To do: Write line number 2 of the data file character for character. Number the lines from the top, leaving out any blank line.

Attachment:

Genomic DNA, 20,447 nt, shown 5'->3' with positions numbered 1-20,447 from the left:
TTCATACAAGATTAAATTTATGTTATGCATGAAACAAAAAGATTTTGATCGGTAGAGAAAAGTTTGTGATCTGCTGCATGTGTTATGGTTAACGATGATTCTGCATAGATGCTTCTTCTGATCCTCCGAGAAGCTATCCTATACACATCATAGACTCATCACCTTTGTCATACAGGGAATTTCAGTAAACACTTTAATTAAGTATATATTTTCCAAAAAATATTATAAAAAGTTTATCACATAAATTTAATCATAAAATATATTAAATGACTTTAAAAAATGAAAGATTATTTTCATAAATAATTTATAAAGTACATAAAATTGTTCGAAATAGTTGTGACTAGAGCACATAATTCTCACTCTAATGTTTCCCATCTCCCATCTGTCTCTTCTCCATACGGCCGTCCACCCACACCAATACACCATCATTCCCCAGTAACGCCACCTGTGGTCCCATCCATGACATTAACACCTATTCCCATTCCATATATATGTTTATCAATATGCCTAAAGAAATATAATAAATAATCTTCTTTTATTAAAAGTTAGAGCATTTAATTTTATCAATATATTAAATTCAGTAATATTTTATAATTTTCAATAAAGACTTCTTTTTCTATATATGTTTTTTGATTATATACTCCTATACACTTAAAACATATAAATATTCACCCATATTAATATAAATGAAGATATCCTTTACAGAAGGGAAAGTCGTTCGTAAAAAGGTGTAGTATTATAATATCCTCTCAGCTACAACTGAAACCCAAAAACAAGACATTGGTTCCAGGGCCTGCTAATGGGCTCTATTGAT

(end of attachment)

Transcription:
TTCATACAAGATTAAATTTATGTTATGCATGAAACAAAAAGATTTTGATCGGTAGAGAAAAGTTTGTGATCTGCTGCATGTGTTATGGTTAACGATGATTCTGCATAGATGCTTCTTCTGATCCTCCGAGAAGCTATCCTATACACATCATAGACTCATCACCTTTGTCATACAGGGAATTTCAGTAAACACTTTAATTAAGTATATATTTTCCAAAAAATATTATAAAAAGTTTATCACATAAATTTAATCATAAAATATATTAAATGACTTTAAAAAATGAAAGATTATTTTCATAAATAATTTATAAAGTACATAAAATTGTTCGAAATAGTTGTGACTAGAGCACATAATTCTCACTCTAATGTTTCCCATCTCCCATCTGTCTCTTCTCCATACGGCCGTCCACCCACACCAATACACCATCATTCCCCAGTAACGCCACCTGTGGTCCCATCCATGACATTAACACCTATTCCCATTCCATATATATGTTTATCAATATGCCTAAAGAAATATAATAAATAATCTTCTTTTATTAAAAGTTAGAGCATTTAATTTTATCAATATATTAAATTCAGTAATATTTTATAATTTTCAATAAAGACTTCTTTTTCTATATATGTTTTTTGATTATATACTCCTATACACTTAAAACATATAAATATTCACCCATATTAATATAAATGAAGATATCCTTTACAGAAGGGAAAGTCGTTCGTAAAAAGGTGTAGTATTATAATATCCTCTCAGCTACAACTGAAACCCAAAAACAAGACATTGGTTCCAGGGCCTGCTAATGGGCTCTATTGAT